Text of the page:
The Aztec Empire peaked in wealth and influence during the century prior to Spanish conquest. The Nahuatl-speaking Aztecs, also known as Mexica or Tenochca, expanded their empire through war and trade, subjugating other nations and demanding tribute. In addition to their political and economic aspirations, the Aztecs practiced a complex, polytheistic religion through rituals evoking death and revival.

Origins

The Aztecs named themselves after Aztlan, the "White Land" from which their ancestors migrated. According to Encyclopedia Brittanica, the exact location of Aztlan is unknown; the term may refer to the plateau of northern Mexico or it may not exist at all. The Aztecs believe their ancestors settled in Tenochtitlan, now called the City of Mexico, upon recognizing a sign from Huitzilopochtli, their god of sun and war: an eagle eating a snake atop a nopal cactus.

While the Aztecs believed in hundreds of gods, they saw Huitzilopochtli as fundamental to their livelihood. They believed that bloodletting and human sacrifice gave Huitzilopochtli the strength he needed to provide the sunlight necessary for agriculture.

Flowery War

The Aztec Triple-Alliance of Tenochtitlan, Texcoco and Tlacopan shared a common culture with most of the Nahuatl-speaking civilizations, though this did not preclude rivalry. In the case of the Xochiyaoyotl, or Flowery Wars, they were able to appeal to their common culture in the interest of appeasing the gods, specifically Huitzilopochtli, to prevent crop failure and famine.

The Aztecs believed teyolia, or divine force, resided primarily in the human heart and, to a lesser degree, in human blood. Thus, human sacrifice was a means of satisfying the gods on a physical and spiritual level. According to the Australian National University, "When a warrior was sacrificed to the sun, it was believed that by extracting the heart his teyolia was released and received by Huitzilopochtli as energy." During a Xochiyaoyotl, warriors would capture members of the opposing forces rather than kill them outright. Later, priests would remove the captives' hearts in a ritual they called “the flowery death.” Victims often went willingly, as they believed the only path toward Tonatiuhican, an afterlife in the Land of the Sun, was through death by childbirth, war or sacrifice.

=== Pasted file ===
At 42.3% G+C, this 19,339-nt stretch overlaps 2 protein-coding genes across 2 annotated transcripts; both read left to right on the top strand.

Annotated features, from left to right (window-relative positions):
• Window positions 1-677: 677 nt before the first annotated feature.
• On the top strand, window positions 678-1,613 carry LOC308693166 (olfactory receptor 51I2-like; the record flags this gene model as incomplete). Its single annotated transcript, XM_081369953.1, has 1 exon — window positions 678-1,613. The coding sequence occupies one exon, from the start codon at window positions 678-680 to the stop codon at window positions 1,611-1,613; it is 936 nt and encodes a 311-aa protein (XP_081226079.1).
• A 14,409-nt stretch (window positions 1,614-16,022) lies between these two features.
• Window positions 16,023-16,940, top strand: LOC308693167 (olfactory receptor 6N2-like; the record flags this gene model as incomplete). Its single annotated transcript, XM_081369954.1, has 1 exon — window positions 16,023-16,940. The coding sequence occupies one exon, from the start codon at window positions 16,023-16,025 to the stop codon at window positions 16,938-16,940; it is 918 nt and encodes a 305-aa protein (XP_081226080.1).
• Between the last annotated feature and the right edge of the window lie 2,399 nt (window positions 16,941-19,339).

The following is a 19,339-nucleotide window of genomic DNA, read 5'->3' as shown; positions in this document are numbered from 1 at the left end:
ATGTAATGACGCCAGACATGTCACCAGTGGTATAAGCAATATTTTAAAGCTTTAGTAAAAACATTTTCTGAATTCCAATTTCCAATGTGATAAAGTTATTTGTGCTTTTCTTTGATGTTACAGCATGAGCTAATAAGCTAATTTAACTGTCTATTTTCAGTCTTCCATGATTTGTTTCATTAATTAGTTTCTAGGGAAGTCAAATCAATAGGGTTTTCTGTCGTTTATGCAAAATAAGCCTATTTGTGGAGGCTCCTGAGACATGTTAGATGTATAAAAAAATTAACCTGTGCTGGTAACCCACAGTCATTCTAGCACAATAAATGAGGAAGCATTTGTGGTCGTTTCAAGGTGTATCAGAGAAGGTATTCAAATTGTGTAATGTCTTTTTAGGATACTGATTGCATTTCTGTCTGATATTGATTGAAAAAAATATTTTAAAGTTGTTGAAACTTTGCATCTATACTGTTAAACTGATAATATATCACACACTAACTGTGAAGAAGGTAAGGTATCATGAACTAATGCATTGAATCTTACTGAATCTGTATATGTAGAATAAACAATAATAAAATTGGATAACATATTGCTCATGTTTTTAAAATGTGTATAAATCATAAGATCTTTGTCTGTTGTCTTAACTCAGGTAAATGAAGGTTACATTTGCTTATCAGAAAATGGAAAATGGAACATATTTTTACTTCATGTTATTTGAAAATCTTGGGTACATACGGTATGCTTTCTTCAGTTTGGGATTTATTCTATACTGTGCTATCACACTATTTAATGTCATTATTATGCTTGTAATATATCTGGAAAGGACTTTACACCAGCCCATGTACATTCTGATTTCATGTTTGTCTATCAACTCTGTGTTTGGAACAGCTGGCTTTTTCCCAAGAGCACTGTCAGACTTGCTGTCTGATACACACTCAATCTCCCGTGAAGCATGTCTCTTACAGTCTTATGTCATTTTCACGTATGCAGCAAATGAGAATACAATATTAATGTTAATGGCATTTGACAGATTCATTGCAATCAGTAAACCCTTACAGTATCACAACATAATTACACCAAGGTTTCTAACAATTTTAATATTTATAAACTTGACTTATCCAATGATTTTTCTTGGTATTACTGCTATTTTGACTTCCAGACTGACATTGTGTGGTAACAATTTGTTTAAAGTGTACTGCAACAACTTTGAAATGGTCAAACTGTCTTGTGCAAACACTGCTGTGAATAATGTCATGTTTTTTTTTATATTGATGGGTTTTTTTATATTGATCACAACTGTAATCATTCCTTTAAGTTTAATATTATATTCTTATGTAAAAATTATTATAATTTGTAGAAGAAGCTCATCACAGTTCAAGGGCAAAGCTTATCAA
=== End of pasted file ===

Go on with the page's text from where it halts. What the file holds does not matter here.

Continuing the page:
Agriculture

Astronomer priests would track and predict the course of the sun and the moon to determine when to conduct a sacrifice associated with agriculture. They devoted five months to Tlaloc, god of rain and “he who makes things sprout.” According to Encyclopedia Brittanica, "Children were sacrificed to Tlaloc on the first month, Atlcaualo, and on the third, Tozoztontli. During the sixth month, Etzalqualiztli, the rain priests ceremonially bathed in the lake; they imitated the cries of waterfowls and used magic ‘fog rattles’ (ayauhchicauaztli) in order to obtain rain."

In addition, priests selected a man to represent the Xipe Totec, god of fertility and renewal, toward the end of the dry season. During the sacrifice itself, priests killed and flayed the victim. One priest would don the victim's flayed skin and dance for days on end. The Art Institute of Chicago notes the symbolism of the ritual: "Like living seed within a dried husk, the deity impersonator embodies the relationship between death and the renewal of life." Because ritual was associated with planting maize, priests would often adorn the skin with gold or yellow decor.

Days of the Dead

While human sacrifice fell out of practice in the aftermath of Spanish conquest, a number of Aztec rituals continue to this day. Prior to conquest, the Days of the Dead festivities would last for an entire month. The rituals also honored the goddess Mictecacihuatl, who ruled over Mictlan, the underworld where most of the deceased resided. Families would celebrate their deceased relatives and invite them to join in with the festivities.

According to Burke Museum, "The Aztecs believed that the souls of the dead traveled to Mictlan, where they found rest. The aroma of copal incense and the bright color and fragrance of cempascuchitl (marigolds) then guided them back to visit their relatives." The festive nature of the Days of the Dead gives some insight into Aztec attitudes toward death. Helen Tafoya-Barraza writes that Aztecs believed "life was a dream and only in death did one become truly awake." With this in mind, Aztecs regarded deceased ancestors as sources of wisdom worthy of respect and celebration.